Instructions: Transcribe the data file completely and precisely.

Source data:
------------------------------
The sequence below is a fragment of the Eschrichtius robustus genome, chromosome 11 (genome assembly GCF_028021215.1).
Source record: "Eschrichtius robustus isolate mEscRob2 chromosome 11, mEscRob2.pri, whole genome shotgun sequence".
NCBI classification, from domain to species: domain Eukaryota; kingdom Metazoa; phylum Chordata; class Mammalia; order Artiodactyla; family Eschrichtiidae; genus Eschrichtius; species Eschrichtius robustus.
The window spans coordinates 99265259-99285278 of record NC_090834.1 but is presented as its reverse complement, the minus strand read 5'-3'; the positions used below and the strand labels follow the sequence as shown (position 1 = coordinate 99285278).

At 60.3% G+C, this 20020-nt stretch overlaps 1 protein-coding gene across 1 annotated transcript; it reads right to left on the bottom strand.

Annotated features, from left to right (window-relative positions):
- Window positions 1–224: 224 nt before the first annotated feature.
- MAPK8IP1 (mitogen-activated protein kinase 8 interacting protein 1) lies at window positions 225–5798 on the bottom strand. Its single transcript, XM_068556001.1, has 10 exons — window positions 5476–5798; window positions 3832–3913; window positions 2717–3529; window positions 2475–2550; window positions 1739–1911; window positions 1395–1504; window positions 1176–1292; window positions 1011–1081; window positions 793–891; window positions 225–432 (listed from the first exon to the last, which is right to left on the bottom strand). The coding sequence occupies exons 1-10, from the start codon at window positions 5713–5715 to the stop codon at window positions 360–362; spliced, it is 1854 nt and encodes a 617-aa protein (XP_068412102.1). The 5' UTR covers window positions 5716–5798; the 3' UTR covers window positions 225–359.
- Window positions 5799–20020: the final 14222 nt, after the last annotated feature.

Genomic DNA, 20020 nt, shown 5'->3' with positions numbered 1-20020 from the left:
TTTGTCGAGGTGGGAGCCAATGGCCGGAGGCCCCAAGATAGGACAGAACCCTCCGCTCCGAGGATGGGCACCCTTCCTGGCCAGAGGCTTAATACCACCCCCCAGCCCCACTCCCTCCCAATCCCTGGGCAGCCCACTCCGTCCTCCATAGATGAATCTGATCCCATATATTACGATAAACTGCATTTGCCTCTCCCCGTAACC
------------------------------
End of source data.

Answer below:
The sequence below is a fragment of the Eschrichtius robustus genome, chromosome 11 (genome assembly GCF_028021215.1).
Source record: "Eschrichtius robustus isolate mEscRob2 chromosome 11, mEscRob2.pri, whole genome shotgun sequence".
NCBI classification, from domain to species: domain Eukaryota; kingdom Metazoa; phylum Chordata; class Mammalia; order Artiodactyla; family Eschrichtiidae; genus Eschrichtius; species Eschrichtius robustus.
The window spans coordinates 99265259-99285278 of record NC_090834.1 but is presented as its reverse complement, the minus strand read 5'-3'; the positions used below and the strand labels follow the sequence as shown (position 1 = coordinate 99285278).

At 60.3% G+C, this 20020-nt stretch overlaps 1 protein-coding gene across 1 annotated transcript; it reads right to left on the bottom strand.

Annotated features, from left to right (window-relative positions):
- Window positions 1–224: 224 nt before the first annotated feature.
- MAPK8IP1 (mitogen-activated protein kinase 8 interacting protein 1) lies at window positions 225–5798 on the bottom strand. Its single transcript, XM_068556001.1, has 10 exons — window positions 5476–5798; window positions 3832–3913; window positions 2717–3529; window positions 2475–2550; window positions 1739–1911; window positions 1395–1504; window positions 1176–1292; window positions 1011–1081; window positions 793–891; window positions 225–432 (listed from the first exon to the last, which is right to left on the bottom strand). The coding sequence occupies exons 1-10, from the start codon at window positions 5713–5715 to the stop codon at window positions 360–362; spliced, it is 1854 nt and encodes a 617-aa protein (XP_068412102.1). The 5' UTR covers window positions 5716–5798; the 3' UTR covers window positions 225–359.
- Window positions 5799–20020: the final 14222 nt, after the last annotated feature.

Genomic DNA, 20020 nt, shown 5'->3' with positions numbered 1-20020 from the left:
TTTGTCGAGGTGGGAGCCAATGGCCGGAGGCCCCAAGATAGGACAGAACCCTCCGCTCCGAGGATGGGCACCCTTCCTGGCCAGAGGCTTAATACCACCCCCCAGCCCCACTCCCTCCCAATCCCTGGGCAGCCCACTCCGTCCTCCATAGATGAATCTGATCCCATATATTACGATAAACTGCATTTGCCTCTCCCCGTAACC